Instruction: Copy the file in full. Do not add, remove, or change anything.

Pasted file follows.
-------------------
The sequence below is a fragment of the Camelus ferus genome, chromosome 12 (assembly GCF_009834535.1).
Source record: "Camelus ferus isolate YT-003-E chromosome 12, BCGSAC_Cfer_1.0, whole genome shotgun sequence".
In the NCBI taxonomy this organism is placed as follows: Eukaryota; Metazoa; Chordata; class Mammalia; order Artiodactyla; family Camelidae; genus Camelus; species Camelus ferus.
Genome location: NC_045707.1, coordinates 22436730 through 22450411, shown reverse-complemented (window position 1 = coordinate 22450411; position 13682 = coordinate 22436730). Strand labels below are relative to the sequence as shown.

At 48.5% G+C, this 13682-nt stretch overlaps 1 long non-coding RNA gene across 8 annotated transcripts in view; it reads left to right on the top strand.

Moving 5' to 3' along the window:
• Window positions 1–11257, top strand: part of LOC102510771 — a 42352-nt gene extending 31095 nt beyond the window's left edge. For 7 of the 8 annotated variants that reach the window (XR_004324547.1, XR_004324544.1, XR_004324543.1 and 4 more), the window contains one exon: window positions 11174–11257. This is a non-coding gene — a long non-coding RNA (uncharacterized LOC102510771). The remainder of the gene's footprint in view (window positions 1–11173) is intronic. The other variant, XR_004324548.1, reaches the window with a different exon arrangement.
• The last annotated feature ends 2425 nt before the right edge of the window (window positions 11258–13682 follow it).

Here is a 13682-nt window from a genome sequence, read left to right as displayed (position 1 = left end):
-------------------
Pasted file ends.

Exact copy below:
The sequence below is a fragment of the Camelus ferus genome, chromosome 12 (assembly GCF_009834535.1).
Source record: "Camelus ferus isolate YT-003-E chromosome 12, BCGSAC_Cfer_1.0, whole genome shotgun sequence".
In the NCBI taxonomy this organism is placed as follows: Eukaryota; Metazoa; Chordata; class Mammalia; order Artiodactyla; family Camelidae; genus Camelus; species Camelus ferus.
Genome location: NC_045707.1, coordinates 22436730 through 22450411, shown reverse-complemented (window position 1 = coordinate 22450411; position 13682 = coordinate 22436730). Strand labels below are relative to the sequence as shown.

At 48.5% G+C, this 13682-nt stretch overlaps 1 long non-coding RNA gene across 8 annotated transcripts in view; it reads left to right on the top strand.

Moving 5' to 3' along the window:
• Window positions 1–11257, top strand: part of LOC102510771 — a 42352-nt gene extending 31095 nt beyond the window's left edge. For 7 of the 8 annotated variants that reach the window (XR_004324547.1, XR_004324544.1, XR_004324543.1 and 4 more), the window contains one exon: window positions 11174–11257. This is a non-coding gene — a long non-coding RNA (uncharacterized LOC102510771). The remainder of the gene's footprint in view (window positions 1–11173) is intronic. The other variant, XR_004324548.1, reaches the window with a different exon arrangement.
• The last annotated feature ends 2425 nt before the right edge of the window (window positions 11258–13682 follow it).

Here is a 13682-nt window from a genome sequence, read left to right as displayed (position 1 = left end):